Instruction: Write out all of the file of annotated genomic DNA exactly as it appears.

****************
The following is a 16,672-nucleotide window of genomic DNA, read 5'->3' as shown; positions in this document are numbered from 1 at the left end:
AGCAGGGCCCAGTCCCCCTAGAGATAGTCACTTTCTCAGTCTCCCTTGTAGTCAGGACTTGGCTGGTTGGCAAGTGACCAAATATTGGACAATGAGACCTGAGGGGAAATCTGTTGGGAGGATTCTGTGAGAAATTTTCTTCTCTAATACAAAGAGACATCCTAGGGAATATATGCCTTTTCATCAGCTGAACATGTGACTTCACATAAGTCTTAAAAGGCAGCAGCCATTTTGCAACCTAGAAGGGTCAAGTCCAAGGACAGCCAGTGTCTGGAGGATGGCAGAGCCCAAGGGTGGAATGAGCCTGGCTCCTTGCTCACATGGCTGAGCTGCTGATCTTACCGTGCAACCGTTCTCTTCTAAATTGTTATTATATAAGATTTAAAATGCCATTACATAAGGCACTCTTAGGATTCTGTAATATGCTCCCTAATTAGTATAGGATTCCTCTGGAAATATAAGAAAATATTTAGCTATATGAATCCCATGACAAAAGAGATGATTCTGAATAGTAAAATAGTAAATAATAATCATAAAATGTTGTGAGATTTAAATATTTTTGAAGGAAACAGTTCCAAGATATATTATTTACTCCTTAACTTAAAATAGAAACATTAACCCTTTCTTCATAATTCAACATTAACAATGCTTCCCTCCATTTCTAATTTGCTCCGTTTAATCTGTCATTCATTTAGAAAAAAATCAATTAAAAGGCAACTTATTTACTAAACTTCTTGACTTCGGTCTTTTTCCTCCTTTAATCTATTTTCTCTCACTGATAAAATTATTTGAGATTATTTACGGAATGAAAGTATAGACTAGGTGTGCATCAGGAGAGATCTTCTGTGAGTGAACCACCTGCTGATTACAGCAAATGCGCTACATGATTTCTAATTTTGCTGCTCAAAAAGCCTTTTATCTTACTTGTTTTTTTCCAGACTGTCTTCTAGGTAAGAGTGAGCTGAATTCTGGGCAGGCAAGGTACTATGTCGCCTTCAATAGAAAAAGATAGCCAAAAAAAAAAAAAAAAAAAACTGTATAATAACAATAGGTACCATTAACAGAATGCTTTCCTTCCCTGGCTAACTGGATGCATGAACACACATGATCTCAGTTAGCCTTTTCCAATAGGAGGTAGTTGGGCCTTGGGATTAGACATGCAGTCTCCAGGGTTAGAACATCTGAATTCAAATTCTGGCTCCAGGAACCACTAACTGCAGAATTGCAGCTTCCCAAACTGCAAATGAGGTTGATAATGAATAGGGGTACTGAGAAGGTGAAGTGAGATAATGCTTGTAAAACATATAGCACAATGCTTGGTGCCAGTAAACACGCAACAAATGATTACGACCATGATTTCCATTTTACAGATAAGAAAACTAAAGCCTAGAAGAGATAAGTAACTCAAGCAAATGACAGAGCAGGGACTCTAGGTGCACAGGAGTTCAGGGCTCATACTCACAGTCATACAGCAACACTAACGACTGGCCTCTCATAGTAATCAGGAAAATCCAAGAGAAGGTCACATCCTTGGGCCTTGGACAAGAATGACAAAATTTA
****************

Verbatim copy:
The following is a 16,672-nucleotide window of genomic DNA, read 5'->3' as shown; positions in this document are numbered from 1 at the left end:
AGCAGGGCCCAGTCCCCCTAGAGATAGTCACTTTCTCAGTCTCCCTTGTAGTCAGGACTTGGCTGGTTGGCAAGTGACCAAATATTGGACAATGAGACCTGAGGGGAAATCTGTTGGGAGGATTCTGTGAGAAATTTTCTTCTCTAATACAAAGAGACATCCTAGGGAATATATGCCTTTTCATCAGCTGAACATGTGACTTCACATAAGTCTTAAAAGGCAGCAGCCATTTTGCAACCTAGAAGGGTCAAGTCCAAGGACAGCCAGTGTCTGGAGGATGGCAGAGCCCAAGGGTGGAATGAGCCTGGCTCCTTGCTCACATGGCTGAGCTGCTGATCTTACCGTGCAACCGTTCTCTTCTAAATTGTTATTATATAAGATTTAAAATGCCATTACATAAGGCACTCTTAGGATTCTGTAATATGCTCCCTAATTAGTATAGGATTCCTCTGGAAATATAAGAAAATATTTAGCTATATGAATCCCATGACAAAAGAGATGATTCTGAATAGTAAAATAGTAAATAATAATCATAAAATGTTGTGAGATTTAAATATTTTTGAAGGAAACAGTTCCAAGATATATTATTTACTCCTTAACTTAAAATAGAAACATTAACCCTTTCTTCATAATTCAACATTAACAATGCTTCCCTCCATTTCTAATTTGCTCCGTTTAATCTGTCATTCATTTAGAAAAAAATCAATTAAAAGGCAACTTATTTACTAAACTTCTTGACTTCGGTCTTTTTCCTCCTTTAATCTATTTTCTCTCACTGATAAAATTATTTGAGATTATTTACGGAATGAAAGTATAGACTAGGTGTGCATCAGGAGAGATCTTCTGTGAGTGAACCACCTGCTGATTACAGCAAATGCGCTACATGATTTCTAATTTTGCTGCTCAAAAAGCCTTTTATCTTACTTGTTTTTTTCCAGACTGTCTTCTAGGTAAGAGTGAGCTGAATTCTGGGCAGGCAAGGTACTATGTCGCCTTCAATAGAAAAAGATAGCCAAAAAAAAAAAAAAAAAAAACTGTATAATAACAATAGGTACCATTAACAGAATGCTTTCCTTCCCTGGCTAACTGGATGCATGAACACACATGATCTCAGTTAGCCTTTTCCAATAGGAGGTAGTTGGGCCTTGGGATTAGACATGCAGTCTCCAGGGTTAGAACATCTGAATTCAAATTCTGGCTCCAGGAACCACTAACTGCAGAATTGCAGCTTCCCAAACTGCAAATGAGGTTGATAATGAATAGGGGTACTGAGAAGGTGAAGTGAGATAATGCTTGTAAAACATATAGCACAATGCTTGGTGCCAGTAAACACGCAACAAATGATTACGACCATGATTTCCATTTTACAGATAAGAAAACTAAAGCCTAGAAGAGATAAGTAACTCAAGCAAATGACAGAGCAGGGACTCTAGGTGCACAGGAGTTCAGGGCTCATACTCACAGTCATACAGCAACACTAACGACTGGCCTCTCATAGTAATCAGGAAAATCCAAGAGAAGGTCACATCCTTGGGCCTTGGACAAGAATGACAAAATTTA